In search of polar lows

oskar-landgrenImagine to be at sea in the high north winter time, and suddenly and unexpectedly be captured by strong winds, icing and heavy snowfall causing low visibility. Not the best conditions on a ship at sea! It is a scary and possible deadly situation, and unfortunately something mariners in polar regions have experienced in all times. There are many tales of storms appearing out of nowhere, of hazards to ships and coastal communities in the Arctic, of a whole fleet of fishermen never coming home again.

Modern satellite images have identified these storms as polar lows. They are Arctic hurricanes, short-lived and small compared to their tropical cousins, but still dangerous if you happen to be on their path. And the main problem: they have been – and still are – hard to forecast.

Polar lows are like hurricanes in the polar areas, like in the Norwegian Sea and the Barents Sea. They are storms with strong winds, heavy precipitation, snowfall and low visibility.

They are, however, small compared to the tropical hurricanes, both in extension and life time. Tropical hurricanes can develop within weeks and have a range of about 2000 km. A polar lows develops quickly and lasts normally not so much more than a day. The diameter is typically about 150-600 km.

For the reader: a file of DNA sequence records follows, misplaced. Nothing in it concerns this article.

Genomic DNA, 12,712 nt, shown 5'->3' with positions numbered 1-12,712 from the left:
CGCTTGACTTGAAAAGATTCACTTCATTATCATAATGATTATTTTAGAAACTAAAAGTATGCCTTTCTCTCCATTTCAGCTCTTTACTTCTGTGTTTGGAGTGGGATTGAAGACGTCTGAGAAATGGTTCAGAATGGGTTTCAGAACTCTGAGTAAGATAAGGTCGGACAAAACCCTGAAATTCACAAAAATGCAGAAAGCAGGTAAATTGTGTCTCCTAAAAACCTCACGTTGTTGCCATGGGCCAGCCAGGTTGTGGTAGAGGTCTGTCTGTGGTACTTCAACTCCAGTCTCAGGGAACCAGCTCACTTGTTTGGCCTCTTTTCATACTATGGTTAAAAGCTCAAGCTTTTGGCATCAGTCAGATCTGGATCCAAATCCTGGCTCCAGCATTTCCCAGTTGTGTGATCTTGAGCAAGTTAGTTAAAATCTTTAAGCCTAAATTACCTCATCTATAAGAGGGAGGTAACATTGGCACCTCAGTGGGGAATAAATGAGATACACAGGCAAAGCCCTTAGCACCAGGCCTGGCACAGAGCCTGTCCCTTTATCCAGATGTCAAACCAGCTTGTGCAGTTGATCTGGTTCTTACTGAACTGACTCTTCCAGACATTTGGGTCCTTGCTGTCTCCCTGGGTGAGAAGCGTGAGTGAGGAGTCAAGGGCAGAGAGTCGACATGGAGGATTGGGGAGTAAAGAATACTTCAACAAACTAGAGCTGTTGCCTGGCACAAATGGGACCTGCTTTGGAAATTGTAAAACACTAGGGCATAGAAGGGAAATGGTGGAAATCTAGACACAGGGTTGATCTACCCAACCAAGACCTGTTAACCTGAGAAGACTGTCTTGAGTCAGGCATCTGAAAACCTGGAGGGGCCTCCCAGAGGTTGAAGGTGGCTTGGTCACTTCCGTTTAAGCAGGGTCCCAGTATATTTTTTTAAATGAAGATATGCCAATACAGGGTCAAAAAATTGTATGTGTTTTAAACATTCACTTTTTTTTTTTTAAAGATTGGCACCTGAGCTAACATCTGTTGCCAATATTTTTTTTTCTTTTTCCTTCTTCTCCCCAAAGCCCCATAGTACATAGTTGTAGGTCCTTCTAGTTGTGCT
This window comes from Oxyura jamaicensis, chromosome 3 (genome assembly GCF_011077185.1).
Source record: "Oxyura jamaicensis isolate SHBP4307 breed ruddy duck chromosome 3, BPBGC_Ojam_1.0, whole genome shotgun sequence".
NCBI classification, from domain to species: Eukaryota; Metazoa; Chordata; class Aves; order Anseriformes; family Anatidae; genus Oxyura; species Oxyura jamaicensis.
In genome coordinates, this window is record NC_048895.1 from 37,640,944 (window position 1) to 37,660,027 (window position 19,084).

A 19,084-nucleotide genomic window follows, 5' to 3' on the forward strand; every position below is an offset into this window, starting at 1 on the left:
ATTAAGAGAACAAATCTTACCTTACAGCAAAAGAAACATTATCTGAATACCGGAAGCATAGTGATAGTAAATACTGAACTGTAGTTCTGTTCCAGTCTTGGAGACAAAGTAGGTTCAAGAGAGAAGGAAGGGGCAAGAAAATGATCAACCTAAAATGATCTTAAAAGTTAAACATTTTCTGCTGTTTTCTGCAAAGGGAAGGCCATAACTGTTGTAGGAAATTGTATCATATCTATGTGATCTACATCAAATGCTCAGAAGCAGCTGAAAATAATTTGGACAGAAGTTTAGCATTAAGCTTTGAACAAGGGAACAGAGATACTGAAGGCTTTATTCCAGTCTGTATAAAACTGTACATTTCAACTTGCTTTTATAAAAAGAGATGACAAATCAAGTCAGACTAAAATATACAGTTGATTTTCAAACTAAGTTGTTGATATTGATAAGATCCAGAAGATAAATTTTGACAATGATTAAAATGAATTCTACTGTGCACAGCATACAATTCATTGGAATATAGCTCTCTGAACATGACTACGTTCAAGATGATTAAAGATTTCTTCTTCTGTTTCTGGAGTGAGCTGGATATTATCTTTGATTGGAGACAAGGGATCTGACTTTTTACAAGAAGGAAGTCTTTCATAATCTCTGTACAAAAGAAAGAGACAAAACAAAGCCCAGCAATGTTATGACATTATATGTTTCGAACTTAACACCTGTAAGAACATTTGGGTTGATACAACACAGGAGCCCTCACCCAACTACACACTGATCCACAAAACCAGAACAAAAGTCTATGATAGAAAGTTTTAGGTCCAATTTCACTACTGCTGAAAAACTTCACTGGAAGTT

Polar lows are formed in the winter when the difference between the sea surface temperature and the air temperature is at its greatest. The sea temperature is fairly constant through the year, but the air temperature varies greatly. It is this temperature contrast that causes the development, and they often appear at the margins of the Arctic sea ice. As cold air over the ice covered areas moves out over the open and relatively warmer ocean, a lot of energy is transferred from water and into the atmosphere, in a process known as a cold air outbreak.

In satellite images polar lows appear as comma clouds, with spiral cloud bands and a clear eye in the centre, like the tropical hurricanes. In the animation below Oskar Landgren has put together model results from one month. You can see three polar lows appear and burn out.

Model simulation of winds and clouds during one month. Three polar lows appear. Credit: Oskar Landgren

Polar lows are one of the few features of global warming where scientists expect a positive development for us humans. As the Arctic sea ice retreats, and global warming causes the Arctic air temperatures to rise quickly, the temperature difference between  the ocean and the atmosphere decreases. Landgren and his colleagues expect fewer polar lows in the future.

At the same time, more human activity at sea in the high north, with new shipping routes, fisheries and oil activity going northwards, means that there are also more activity in the pathway for these sudden storms.

To investigate how polar lows may appear in the future, Oskar Landgren works on downscaling global models. The global climate models are too coarse to resolve such small scale phenomena as polar lows. The models he works with are very similar to weather forecasting models, with the same physics, thermodynamics and fluid dynamics. With these models, he can resolve the smaller scale structures.

Would you like to read more about polar lows and the theory behind them? Take a look here